Washington, DC – A federal jury in the Southern District of Ohio recently convicted an Ohio physician for unlawfully distributing opioids from his Martin’s Ferry clinic.
According to court documents and evidence presented at trial, Thomas Romano, 72, of Wheeling, West Virginia, owned and operated a self-named pain management clinic where his clients traveled hundreds of miles to obtain prescriptions for opioids and other controlled substances. For his opioid and other controlled substance prescriptions, Romano only accepted cash—$750 for an initial prescription and $120 for subsequent monthly prescriptions. The evidence offered at trial demonstrated that the prescriptions Romano issued for opioids and other controlled substances greatly exceeded recommended dosages and were in dangerous, life-threatening combinations which served to fuel the addiction of his clients. According to evidence introduced at trial, between January 2015 and June 2019, Romano prescribed over 111,000 pills, including opioids, benzodiazepines, and muscle relaxants, to nine of his clients.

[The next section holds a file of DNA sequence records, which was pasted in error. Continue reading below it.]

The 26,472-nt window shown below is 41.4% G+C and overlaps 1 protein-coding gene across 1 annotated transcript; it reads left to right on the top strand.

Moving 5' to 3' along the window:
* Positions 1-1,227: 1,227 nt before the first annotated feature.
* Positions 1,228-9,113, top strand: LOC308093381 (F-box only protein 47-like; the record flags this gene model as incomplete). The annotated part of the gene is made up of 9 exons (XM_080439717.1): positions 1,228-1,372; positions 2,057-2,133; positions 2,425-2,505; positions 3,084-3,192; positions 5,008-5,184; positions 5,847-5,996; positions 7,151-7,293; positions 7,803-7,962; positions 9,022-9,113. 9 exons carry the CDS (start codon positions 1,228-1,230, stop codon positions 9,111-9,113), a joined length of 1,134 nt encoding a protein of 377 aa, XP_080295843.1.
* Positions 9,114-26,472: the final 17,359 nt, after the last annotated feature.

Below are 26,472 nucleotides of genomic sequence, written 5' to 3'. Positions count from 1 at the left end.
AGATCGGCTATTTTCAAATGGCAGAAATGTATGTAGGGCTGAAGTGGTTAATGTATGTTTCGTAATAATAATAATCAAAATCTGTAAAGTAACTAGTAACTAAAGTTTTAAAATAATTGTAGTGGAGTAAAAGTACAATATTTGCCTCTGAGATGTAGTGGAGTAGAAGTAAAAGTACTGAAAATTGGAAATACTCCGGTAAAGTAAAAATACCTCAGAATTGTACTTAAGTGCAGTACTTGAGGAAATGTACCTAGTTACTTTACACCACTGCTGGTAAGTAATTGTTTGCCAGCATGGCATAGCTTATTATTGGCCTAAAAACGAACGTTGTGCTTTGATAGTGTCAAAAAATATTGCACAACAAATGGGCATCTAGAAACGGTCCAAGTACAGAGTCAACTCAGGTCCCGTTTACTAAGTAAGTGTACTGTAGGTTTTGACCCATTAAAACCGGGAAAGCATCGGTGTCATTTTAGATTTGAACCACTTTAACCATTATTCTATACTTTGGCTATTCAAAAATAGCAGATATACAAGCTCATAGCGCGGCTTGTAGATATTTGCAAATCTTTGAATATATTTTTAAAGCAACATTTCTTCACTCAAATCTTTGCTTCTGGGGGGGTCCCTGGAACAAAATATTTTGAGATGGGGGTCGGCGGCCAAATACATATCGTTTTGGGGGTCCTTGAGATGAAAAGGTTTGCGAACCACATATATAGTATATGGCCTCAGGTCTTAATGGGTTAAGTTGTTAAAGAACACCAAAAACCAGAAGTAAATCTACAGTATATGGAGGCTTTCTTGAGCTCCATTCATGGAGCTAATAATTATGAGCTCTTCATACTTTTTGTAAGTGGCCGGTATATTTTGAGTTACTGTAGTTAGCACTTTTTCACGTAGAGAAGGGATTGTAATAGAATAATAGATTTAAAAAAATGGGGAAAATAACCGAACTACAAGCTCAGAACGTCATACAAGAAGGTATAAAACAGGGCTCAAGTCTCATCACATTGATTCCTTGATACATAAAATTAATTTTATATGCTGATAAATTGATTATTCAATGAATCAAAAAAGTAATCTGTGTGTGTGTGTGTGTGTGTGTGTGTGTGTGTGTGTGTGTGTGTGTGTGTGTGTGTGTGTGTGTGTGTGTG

Romano was convicted of 24 counts of unlawful distribution of a controlled substance, outside the usual course of professional practice, and not for a legitimate medical purpose to these nine clients. He faces a maximum penalty of 20 years in prison for each charge. A federal district court judge will determine any sentence after considering the U.S. Sentencing Guidelines and other statutory factors. A sentencing date has not yet been set.
Assistant Attorney General Kenneth A. Polite, Jr. of the Justice Department’s Criminal Division; U.S. Attorney for the Southern District of Ohio Kenneth L. Parker; Special Agent in Charge J. William Rivers of the FBI Cincinnati Field Office; Special Agent in Charge Orville O. Greene of the DEA’s Detroit Division; and Special Agent in Charge Mario M. Pinto of the Department of Health and Human Service Office of the Inspector General (HHS-OIG) made the announcement.
The DEA, FBI, and HHS-OIG, as well as the Ohio Bureau of Worker’s Compensation and Ohio Board of Pharmacy, investigated this case.
Acting Assistant Chief Andrew B. Barras and Trial Attorney Christopher Jason of the Criminal Division’s Fraud Section are prosecuting the case.
Source: US DOJ